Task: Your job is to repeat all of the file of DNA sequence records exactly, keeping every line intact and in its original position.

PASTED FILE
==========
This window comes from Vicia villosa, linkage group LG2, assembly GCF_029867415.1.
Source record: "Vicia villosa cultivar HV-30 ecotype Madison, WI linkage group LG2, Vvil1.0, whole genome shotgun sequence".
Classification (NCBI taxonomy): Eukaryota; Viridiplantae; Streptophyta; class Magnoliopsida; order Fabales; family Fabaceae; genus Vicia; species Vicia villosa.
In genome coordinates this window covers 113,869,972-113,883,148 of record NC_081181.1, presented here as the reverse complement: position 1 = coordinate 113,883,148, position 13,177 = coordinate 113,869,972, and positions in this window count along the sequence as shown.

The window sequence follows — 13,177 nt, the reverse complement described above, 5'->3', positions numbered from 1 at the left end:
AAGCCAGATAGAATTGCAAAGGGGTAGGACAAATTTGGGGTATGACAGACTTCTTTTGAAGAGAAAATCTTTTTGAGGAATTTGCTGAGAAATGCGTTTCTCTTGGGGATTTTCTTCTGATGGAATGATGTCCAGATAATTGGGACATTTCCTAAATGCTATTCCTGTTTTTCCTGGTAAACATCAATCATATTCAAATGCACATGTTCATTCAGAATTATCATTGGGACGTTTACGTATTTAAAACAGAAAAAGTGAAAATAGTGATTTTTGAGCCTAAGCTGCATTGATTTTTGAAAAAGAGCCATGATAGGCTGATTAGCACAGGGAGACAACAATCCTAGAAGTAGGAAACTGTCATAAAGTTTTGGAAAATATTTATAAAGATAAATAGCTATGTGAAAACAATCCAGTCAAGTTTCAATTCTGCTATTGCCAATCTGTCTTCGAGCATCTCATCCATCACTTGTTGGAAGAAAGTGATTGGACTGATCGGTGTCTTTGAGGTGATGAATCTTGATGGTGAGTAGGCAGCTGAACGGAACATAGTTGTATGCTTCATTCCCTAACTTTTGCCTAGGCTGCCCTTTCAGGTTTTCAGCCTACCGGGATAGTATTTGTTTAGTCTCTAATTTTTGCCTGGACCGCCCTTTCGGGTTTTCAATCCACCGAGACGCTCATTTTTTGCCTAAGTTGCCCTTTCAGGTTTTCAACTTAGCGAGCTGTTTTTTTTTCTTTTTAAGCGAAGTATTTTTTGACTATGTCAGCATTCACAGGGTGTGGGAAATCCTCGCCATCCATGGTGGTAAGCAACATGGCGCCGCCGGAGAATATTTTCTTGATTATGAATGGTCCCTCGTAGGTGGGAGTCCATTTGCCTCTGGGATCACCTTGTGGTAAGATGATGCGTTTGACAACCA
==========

This window comes from Vicia villosa, linkage group LG2, assembly GCF_029867415.1.
Source record: "Vicia villosa cultivar HV-30 ecotype Madison, WI linkage group LG2, Vvil1.0, whole genome shotgun sequence".
Classification (NCBI taxonomy): Eukaryota; Viridiplantae; Streptophyta; class Magnoliopsida; order Fabales; family Fabaceae; genus Vicia; species Vicia villosa.
In genome coordinates this window covers 113,869,972-113,883,148 of record NC_081181.1, presented here as the reverse complement: position 1 = coordinate 113,883,148, position 13,177 = coordinate 113,869,972, and positions in this window count along the sequence as shown.

The window sequence follows — 13,177 nt, the reverse complement described above, 5'->3', positions numbered from 1 at the left end:
AAGCCAGATAGAATTGCAAAGGGGTAGGACAAATTTGGGGTATGACAGACTTCTTTTGAAGAGAAAATCTTTTTGAGGAATTTGCTGAGAAATGCGTTTCTCTTGGGGATTTTCTTCTGATGGAATGATGTCCAGATAATTGGGACATTTCCTAAATGCTATTCCTGTTTTTCCTGGTAAACATCAATCATATTCAAATGCACATGTTCATTCAGAATTATCATTGGGACGTTTACGTATTTAAAACAGAAAAAGTGAAAATAGTGATTTTTGAGCCTAAGCTGCATTGATTTTTGAAAAAGAGCCATGATAGGCTGATTAGCACAGGGAGACAACAATCCTAGAAGTAGGAAACTGTCATAAAGTTTTGGAAAATATTTATAAAGATAAATAGCTATGTGAAAACAATCCAGTCAAGTTTCAATTCTGCTATTGCCAATCTGTCTTCGAGCATCTCATCCATCACTTGTTGGAAGAAAGTGATTGGACTGATCGGTGTCTTTGAGGTGATGAATCTTGATGGTGAGTAGGCAGCTGAACGGAACATAGTTGTATGCTTCATTCCCTAACTTTTGCCTAGGCTGCCCTTTCAGGTTTTCAGCCTACCGGGATAGTATTTGTTTAGTCTCTAATTTTTGCCTGGACCGCCCTTTCGGGTTTTCAATCCACCGAGACGCTCATTTTTTGCCTAAGTTGCCCTTTCAGGTTTTCAACTTAGCGAGCTGTTTTTTTTTCTTTTTAAGCGAAGTATTTTTTGACTATGTCAGCATTCACAGGGTGTGGGAAATCCTCGCCATCCATGGTGGTAAGCAACATGGCGCCGCCGGAGAATATTTTCTTGATTATGAATGGTCCCTCGTAGGTGGGAGTCCATTTGCCTCTGGGATCACCTTGTGGTAAGATGATGCGTTTGACAACCA